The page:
DEATH OF A PARISH
Towards the end of the second year, the extent of the spiritual damage suffered by St. Joseph’s parish in the hurricane unleashed by Team Ministry was placed in a more objective context. A census of Sunday Mass attendance by the counterrevolution on 12 August, 28 October and 4 December 1990 revealed an average turnout of 710 parishioners as compared with a pre-Team estimate, confirmed by Monsignor O’Reilly, of 1200 a massive drop of around forty two per cent in the space of eighteen months!
Rather than go elsewhere, the greater majority of these absent parishioners seemed to think that they were no longer bound to attend Sunday Mass.’ But the contrary is true —the right response to a scandalous imitation of the Mass is to strengthen “faith in the real bodily presence of Our Lord in the Sacrament, and to desire more deeply than ever to attend Mass and receive Communion.” 2 In other words, orthodox parishes in one’s surrounding district should be sought out.
1See Constitution on the Liturgy V, 106. Referring to Mass on Sunday the Second Vatican Council states that “On this day the faithful are bound to come together … and take part in the Eucharist … ” [emphasis added]. In other words, the duty is objectively serious and they are obliged under penalty of mortal sin, subject to the usual conditions of full knowledge and consent, to hear Mass on Sundays. 2von Hildebrand, op.cit., p.245
The Team of course could point to the small majority of parishioners who chose to stay and participate in its new “happening” liturgies. Yet, some of those who continued to frequent St. Joseph’s did so in spite of their own better instincts. As one parishioner noted: “They have adopted the attitude that `this Team isn’t going to kick me out of my church’!”
But perhaps Michael Davies’ explanation was closer to the real reason for the Team’s ability to maintain a majority Sunday Mass attendance:
In his monumental work, The Great Terror, Robert Conquest notes that: ” … it was one of Stalin’s most constant principles that most minds are not critical.” It is a fact of life that the average man in the street or man in the pew does not think very deeply about such matters as politics and religion. The percentage of adults who have actually read a book about politics or religion is very small indeed. They are thus very susceptible to propaganda, particularly from those they consider to be experts … The average reaction [is]: “Father says it’s good for me so it must be good for me.” It is a fundamental axiom of the advertising world that if you tell people they enjoy something often enough, they will enjoy it.’
The fact that one might be “enjoying” something prohibited by the Church simply does not occur to the uncritical Catholic who, at the same time, has become increasingly secularised:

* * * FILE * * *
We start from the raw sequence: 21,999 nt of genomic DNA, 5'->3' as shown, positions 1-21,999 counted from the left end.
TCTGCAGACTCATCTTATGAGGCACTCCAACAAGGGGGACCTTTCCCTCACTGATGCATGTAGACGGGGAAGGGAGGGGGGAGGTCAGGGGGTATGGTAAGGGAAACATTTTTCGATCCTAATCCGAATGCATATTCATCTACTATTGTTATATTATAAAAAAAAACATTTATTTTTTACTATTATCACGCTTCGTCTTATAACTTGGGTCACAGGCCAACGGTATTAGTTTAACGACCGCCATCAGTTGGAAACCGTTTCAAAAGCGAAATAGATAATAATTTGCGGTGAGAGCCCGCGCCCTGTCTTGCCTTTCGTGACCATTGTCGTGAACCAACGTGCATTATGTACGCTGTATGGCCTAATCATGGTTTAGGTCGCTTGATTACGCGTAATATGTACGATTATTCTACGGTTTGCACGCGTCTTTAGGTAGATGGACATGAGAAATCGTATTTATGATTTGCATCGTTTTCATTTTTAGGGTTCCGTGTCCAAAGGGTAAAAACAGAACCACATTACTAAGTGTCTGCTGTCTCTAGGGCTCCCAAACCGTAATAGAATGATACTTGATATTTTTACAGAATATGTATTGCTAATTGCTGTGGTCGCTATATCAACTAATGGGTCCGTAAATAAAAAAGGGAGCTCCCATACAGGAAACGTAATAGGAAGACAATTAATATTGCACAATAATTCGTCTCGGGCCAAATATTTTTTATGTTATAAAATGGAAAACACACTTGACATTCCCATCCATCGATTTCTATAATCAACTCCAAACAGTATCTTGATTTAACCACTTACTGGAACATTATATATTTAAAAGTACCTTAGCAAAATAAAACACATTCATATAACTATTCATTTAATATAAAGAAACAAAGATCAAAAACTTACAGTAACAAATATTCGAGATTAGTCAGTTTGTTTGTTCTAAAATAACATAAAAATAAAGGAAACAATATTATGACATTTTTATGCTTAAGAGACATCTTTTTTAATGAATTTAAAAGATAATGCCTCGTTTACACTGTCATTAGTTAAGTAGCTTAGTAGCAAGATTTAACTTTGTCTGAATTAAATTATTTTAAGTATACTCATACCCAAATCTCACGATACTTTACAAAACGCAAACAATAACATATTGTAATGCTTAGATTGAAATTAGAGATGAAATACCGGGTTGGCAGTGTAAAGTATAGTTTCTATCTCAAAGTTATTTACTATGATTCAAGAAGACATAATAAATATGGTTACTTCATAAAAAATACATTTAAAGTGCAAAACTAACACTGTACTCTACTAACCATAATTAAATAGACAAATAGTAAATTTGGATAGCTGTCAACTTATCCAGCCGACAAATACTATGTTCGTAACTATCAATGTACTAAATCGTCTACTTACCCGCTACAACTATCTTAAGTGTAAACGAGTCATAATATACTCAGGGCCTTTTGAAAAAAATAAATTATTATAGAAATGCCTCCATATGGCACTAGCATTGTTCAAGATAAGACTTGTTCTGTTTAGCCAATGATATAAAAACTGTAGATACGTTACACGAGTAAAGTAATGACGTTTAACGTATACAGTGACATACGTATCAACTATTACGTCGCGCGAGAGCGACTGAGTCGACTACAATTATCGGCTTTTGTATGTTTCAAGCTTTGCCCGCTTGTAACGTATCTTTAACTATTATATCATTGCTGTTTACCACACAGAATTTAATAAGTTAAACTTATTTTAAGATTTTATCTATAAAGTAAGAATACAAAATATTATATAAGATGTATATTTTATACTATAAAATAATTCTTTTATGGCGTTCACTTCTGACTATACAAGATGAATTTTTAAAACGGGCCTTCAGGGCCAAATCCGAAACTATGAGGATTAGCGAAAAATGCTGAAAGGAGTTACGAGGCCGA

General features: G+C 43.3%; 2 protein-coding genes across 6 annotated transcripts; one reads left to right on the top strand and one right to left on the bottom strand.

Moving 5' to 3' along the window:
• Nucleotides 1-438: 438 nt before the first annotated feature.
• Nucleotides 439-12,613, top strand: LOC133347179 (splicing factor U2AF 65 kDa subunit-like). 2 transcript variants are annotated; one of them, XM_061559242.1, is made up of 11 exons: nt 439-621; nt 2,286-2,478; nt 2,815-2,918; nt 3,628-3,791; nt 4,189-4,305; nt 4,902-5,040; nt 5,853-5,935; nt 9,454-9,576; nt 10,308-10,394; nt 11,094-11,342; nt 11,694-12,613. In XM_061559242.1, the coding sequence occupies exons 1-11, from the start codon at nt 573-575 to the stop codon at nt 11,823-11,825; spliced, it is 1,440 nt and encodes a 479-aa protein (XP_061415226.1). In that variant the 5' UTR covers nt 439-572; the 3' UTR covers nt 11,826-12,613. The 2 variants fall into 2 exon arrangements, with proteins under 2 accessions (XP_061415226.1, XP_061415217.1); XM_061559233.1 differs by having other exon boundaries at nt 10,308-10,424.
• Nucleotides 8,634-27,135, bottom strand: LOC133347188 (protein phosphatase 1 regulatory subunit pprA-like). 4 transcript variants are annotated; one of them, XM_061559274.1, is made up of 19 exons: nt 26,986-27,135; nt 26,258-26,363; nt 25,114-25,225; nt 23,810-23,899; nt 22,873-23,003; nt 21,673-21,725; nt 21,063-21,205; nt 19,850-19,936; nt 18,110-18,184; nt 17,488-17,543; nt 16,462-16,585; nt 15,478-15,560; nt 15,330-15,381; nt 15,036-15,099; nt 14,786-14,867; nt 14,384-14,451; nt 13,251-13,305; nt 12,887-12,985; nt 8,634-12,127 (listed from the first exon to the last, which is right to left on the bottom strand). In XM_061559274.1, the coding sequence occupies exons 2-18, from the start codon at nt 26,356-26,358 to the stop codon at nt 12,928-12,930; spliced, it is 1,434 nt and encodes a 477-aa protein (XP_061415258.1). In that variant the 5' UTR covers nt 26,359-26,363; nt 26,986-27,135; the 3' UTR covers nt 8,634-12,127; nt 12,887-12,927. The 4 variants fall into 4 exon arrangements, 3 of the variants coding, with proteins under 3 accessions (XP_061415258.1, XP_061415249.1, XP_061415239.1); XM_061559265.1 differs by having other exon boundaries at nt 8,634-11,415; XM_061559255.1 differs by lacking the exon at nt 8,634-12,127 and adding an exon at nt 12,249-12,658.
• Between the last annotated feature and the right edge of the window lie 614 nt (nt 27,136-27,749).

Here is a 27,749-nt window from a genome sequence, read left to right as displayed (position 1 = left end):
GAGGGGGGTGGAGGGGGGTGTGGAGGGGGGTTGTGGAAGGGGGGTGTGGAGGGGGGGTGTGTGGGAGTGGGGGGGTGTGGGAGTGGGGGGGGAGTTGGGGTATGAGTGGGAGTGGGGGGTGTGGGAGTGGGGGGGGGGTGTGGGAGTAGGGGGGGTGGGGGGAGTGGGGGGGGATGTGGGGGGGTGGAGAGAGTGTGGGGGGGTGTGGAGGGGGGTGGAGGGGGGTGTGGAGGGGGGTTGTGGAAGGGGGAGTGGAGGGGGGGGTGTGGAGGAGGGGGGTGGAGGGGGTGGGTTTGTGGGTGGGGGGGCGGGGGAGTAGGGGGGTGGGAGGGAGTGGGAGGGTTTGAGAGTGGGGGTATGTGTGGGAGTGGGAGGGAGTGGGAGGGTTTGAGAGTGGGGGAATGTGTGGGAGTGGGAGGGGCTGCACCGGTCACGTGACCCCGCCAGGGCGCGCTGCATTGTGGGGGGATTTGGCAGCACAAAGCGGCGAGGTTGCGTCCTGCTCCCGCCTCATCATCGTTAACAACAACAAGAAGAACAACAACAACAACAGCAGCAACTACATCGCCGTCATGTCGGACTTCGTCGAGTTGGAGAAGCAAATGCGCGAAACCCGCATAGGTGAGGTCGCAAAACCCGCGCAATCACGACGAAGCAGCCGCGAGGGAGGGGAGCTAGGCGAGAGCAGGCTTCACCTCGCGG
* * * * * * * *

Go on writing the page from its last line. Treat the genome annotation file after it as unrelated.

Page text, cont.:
It is often pointed out that millions of devout Catholics prefer the new liturgy. But these Catholics also, according to sociologists, are now tolerant of contraception, abortion, divorce and so on. I argue that this incredible change is very much the result of the new liturgy whose symbolic externals never reproach humanist secularist morality; its people-centred emphasis makes it easier to accept the secular community’s libertine values even if one does not yet live by them.4
Aliens in Our Midst
Whether this switch in allegiance has been engendered by the newchurch hijacking of the “new liturgy” or the new Mass per se is a moot point. The fact remains, however, that an uncritical shift from faithful Catholic submission to pseudo-Catholic tolerance has created a church within the Church, functioning as an alien presence in our midst. It has imbued every aspect of Australian Catholic life with the spirit of “alienism,” in Joseph Sobran’s coinage, and as the Benalla storm subsided alienation remained as the outstanding legacy of the Bishop’s experiment.
In the context of today’s secular humanist/social engineering milieu, “alienism is hatred for the sane, the normal and the traditional in our culture, and a corresponding compassion for all that is failed, divisive or bizarre.”‘ Applied to Team Ministry, it represented a sort of holy rejection of the normal and enduring foundations of the Church, a rejection of the Catholic center in favour of the abnormal, which produced alienation in all areas of Catholic life.’ The spiritual damage thus inflicted was not only reflected in declining Mass attendance. It also sparked a social crisis that adversely affected personal relationships at every level.
In small, close-knit communities where social and commercial interdependence is accentuated, big city ‘escape options’ are often unavailable and, therefore, the potential ramifications of a major spiritual upheaval in a country town are enormous. Benalla was no exception. The fragmentation of the parish as a whole was mirrored in the tension and animosity that surfaced to a greater or lesser degree within families, among friends and between business partners and associates, all dependent on whether one was pro or anti-Team.